A new study debunks the notion that having sex in the final weeks of pregnancy makes labor start sooner.
Researchers at Ohio State University Medical Center studied 93 women in their final three weeks of pregnancy. When all was said and done, those who were sexually active had carried their babies an average of 39.9 weeks. Women who abstained, for whatever reason, deliver at 39.3 weeks on average.
"Patients may continue to hear the 'old wives' tale' that intercourse will hasten labor, but according to this data, they should not hear it from the medical community," said obstetrician Jonathan Schaffir.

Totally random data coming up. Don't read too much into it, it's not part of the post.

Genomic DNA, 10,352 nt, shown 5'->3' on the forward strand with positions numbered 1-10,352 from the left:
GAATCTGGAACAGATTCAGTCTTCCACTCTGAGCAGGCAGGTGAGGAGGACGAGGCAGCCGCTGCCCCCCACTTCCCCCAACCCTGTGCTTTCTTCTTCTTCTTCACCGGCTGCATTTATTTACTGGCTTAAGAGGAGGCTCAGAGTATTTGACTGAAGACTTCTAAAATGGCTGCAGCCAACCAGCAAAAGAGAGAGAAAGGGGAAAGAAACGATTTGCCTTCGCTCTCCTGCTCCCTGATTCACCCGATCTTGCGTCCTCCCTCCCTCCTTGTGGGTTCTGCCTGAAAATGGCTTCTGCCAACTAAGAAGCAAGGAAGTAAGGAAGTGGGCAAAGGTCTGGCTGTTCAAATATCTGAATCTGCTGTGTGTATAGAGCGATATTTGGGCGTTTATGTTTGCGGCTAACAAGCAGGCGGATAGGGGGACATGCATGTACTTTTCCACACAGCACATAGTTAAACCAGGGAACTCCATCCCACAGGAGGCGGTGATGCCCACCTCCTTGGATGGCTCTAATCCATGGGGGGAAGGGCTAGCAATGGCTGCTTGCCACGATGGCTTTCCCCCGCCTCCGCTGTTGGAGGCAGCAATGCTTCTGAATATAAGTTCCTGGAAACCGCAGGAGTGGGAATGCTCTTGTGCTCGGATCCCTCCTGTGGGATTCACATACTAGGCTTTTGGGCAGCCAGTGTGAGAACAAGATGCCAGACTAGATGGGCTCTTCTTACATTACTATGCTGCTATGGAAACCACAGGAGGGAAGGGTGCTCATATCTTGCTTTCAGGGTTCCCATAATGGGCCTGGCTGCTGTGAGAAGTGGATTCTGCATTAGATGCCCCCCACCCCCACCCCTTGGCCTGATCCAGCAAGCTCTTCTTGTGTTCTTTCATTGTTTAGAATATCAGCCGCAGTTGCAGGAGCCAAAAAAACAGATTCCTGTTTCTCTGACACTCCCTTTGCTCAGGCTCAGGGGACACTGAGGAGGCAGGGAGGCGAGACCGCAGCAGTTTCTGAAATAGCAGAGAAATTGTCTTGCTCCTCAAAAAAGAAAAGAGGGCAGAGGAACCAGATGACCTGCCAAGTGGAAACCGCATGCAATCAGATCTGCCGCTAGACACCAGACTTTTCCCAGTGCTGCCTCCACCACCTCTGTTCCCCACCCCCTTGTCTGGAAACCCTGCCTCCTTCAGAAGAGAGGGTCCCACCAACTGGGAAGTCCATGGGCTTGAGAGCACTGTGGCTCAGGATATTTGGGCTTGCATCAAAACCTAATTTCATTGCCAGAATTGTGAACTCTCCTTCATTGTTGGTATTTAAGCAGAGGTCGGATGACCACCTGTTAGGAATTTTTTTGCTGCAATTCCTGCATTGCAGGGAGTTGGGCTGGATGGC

The results are detailed in June issue of the journal Obstetrics & Gynecology.
The study involved asking the women how often they had sex during the final weeks, as well as examinations to determine whether sex had any "ripening" effect on the cervix. None was found.
There's a caveat in the results, however.
Women who have abdominal discomfort or pelvic pressure—possible signs of earlier delivery—might be disinclined to have sex, Schaffir said, whereas those who feel fine might be more likely to engage in intercourse.